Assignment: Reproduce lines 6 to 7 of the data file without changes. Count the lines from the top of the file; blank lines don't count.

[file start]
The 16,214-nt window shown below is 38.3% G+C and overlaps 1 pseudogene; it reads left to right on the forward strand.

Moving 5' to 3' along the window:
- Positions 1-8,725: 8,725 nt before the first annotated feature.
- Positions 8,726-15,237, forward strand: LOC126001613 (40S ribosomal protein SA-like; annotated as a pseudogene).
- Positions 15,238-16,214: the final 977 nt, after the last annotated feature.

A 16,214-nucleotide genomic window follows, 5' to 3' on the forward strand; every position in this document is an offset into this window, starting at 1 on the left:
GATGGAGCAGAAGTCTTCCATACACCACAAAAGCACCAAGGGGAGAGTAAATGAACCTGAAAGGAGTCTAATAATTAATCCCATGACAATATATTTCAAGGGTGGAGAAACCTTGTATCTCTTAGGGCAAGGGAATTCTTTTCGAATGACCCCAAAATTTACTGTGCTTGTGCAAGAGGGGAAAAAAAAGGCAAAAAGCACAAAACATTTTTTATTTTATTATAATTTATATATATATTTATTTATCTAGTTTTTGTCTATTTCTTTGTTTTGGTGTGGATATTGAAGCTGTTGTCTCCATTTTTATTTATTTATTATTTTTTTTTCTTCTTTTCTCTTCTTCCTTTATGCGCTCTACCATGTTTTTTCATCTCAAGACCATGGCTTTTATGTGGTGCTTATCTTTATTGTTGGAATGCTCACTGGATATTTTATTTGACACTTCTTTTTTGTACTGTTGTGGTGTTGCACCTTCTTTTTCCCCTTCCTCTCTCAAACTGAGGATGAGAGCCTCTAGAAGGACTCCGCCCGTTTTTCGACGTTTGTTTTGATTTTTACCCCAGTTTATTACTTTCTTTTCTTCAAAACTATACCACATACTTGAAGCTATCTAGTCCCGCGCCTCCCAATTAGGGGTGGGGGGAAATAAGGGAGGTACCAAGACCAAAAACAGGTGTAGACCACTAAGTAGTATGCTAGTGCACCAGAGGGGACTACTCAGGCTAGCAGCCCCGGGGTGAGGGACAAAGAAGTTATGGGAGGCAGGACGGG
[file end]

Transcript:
A 16,214-nucleotide genomic window follows, 5' to 3' on the forward strand; every position in this document is an offset into this window, starting at 1 on the left:
GATGGAGCAGAAGTCTTCCATACACCACAAAAGCACCAAGGGGAGAGTAAATGAACCTGAAAGGAGTCTAATAATTAATCCCATGACAATATATTTCAAGGGTGGAGAAACCTTGTATCTCTTAGGGCAAGGGAATTCTTTTCGAATGACCCCAAAATTTACTGTGCTTGTGCAAGAGGGGAAAAAAAAGGCAAAAAGCACAAAACATTTTTTATTTTATTATAATTTATATATATATTTATTTATCTAGTTTTTGTCTATTTCTTTGTTTTGGTGTGGATATTGAAGCTGTTGTCTCCATTTTTATTTATTTATTATTTTTTTTTCTTCTTTTCTCTTCTTCCTTTATGCGCTCTACCATGTTTTTTCATCTCAAGACCATGGCTTTTATGTGGTGCTTATCTTTATTGTTGGAATGCTCACTGGATATTTTATTTGACACTTCTTTTTTGTACTGTTGTGGTGTTGCACCTTCTTTTTCCCCTTCCTCTCTCAAACTGAGGATGAGAGCCTCTAGAAGGACTCCGCCCGTTTTTCGACGTTTGTTTTGATTTTTACCCCAGTTTATTACTTTCTTTTCTTCAAAACTATACCACATACTTGAAGCTATCTAGTCCCGCGCCTCCCAATTAGGGGTGGGGGGAAATAAGGGAGGTACCAAGACCAAAAACAGGTGTAGACCACTAAGTAGTATGCTAGTGCACCAGAGGGGACTACTCAGGCTAGCAGCCCCGGGGTGAGGGACAAAGAAGTTATGGGAGGCAGGACGGG